Monday, May 23, 2016
Tax Policy Center, Kogod School of Business, American University, Shortchanged: The Tax Compliance Challenges of Small Business Operators Driving the On-Demand Platform Economy
The last time Congress enacted substantial tax reform—in 1986—only 8.2% of American households owned personal computers. Today, more than 87% of American adults own a mobile phone and on-demand platforms like Uber, Etsy, Lyft, Airbnb, HomeAway, Amazon, and TaskRabbit have become household names by connecting businesses and consumers. Although millions of Americans are engaging in the on-demand platform economy every day as sellers and service providers, the tax compliance challenges this new frontier presents have gone relatively unnoticed. At the same time, these challenges will grow with this fastest growing segment of the labor economy— creating unnecessary and ongoing burdens for the small business operators who power the on-demand economy.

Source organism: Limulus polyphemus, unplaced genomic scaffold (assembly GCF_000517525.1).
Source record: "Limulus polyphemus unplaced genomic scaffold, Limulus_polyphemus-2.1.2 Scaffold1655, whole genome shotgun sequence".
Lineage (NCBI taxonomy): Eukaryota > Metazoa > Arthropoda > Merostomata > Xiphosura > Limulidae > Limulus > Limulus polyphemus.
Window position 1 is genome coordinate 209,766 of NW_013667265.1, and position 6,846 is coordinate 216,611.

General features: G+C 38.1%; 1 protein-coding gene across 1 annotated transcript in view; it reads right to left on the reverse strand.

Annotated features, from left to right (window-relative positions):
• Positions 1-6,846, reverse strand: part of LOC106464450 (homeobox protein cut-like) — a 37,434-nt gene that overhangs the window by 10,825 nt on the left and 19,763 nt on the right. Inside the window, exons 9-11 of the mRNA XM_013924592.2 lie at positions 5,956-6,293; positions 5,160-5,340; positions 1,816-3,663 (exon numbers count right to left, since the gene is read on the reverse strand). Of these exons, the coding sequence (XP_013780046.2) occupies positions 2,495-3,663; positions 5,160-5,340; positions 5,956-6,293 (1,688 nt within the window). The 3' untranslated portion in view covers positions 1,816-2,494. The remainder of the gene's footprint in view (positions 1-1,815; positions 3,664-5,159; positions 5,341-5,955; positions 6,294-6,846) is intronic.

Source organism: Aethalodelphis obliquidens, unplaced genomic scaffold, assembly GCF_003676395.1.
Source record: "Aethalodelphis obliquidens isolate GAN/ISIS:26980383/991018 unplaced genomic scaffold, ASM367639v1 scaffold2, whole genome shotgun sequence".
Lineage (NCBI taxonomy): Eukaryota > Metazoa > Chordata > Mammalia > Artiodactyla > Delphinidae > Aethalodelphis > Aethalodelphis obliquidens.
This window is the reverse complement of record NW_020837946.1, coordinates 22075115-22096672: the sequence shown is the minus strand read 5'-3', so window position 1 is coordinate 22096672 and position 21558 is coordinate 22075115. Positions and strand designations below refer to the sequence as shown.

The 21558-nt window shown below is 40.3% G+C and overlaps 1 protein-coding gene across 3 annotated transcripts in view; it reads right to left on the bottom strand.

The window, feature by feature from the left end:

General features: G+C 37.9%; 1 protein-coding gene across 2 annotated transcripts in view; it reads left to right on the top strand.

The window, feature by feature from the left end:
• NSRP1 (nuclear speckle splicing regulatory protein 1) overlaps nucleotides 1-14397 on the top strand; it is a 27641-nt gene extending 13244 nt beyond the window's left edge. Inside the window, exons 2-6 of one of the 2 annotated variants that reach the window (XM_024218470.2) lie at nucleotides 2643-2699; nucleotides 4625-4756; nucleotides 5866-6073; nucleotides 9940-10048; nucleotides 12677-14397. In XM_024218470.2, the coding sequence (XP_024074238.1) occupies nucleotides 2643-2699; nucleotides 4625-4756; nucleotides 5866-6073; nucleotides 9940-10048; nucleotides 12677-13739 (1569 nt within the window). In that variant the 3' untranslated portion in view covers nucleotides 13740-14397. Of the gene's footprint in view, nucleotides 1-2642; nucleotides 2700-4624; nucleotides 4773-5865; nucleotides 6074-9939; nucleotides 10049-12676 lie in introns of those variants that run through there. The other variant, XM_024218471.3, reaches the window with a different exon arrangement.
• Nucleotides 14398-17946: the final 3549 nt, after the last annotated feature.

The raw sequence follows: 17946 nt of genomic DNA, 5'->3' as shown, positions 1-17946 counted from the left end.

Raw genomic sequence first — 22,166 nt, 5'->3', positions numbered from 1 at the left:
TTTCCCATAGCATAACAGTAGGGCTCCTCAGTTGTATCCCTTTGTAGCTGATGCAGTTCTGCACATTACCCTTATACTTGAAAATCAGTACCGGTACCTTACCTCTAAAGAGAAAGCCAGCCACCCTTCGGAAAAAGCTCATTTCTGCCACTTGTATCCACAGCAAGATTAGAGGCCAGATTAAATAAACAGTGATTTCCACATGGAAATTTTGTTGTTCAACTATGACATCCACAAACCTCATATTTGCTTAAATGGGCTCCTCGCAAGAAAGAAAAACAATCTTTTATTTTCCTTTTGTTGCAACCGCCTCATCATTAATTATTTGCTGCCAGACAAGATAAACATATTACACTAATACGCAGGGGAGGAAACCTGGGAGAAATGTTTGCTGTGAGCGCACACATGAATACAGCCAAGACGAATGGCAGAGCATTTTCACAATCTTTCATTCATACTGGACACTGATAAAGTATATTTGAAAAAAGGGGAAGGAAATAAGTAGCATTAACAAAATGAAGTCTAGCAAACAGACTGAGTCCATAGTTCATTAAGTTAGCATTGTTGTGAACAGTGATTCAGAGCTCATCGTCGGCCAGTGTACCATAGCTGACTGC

This report, in keeping with the mission of the Kogod Tax Policy Center to conduct non-partisan research on tax issues specific to small businesses and entrepreneurs, identifies the tax compliance challenges the on-demand economy presents for its small business operators. Having spent more than a year investigating this growing problem, we report that:
- More than 2.5 million U.S. taxpayers are participating in the on-demand platform economy as small business owners every year, and that number is set to more than double in the next few years.
- At best, these small business owners are shortchanged when filing their taxes; at worst, they fail to file altogether. In addition, these taxpayers face potential audit and penalty exposure for failure to comply with filing rules that are triggered by relatively low amounts of earned income and inconsistent reporting rule adoption.
- The current tax administration system isn’t working for a significant percentage of these small business taxpayers or Treasury or IRS. The existing tax rules effectively create a $19,399 reporting tax loophole impacting millions of taxpayers (the difference between the income thresholds triggering Forms 1099-K and 1099-MISC reporting), resulting in widespread confusion among taxpayers.
- The current state of play is one of unnecessary burden, potential audit and penalty exposure for on-demand platform economy players. We can do better.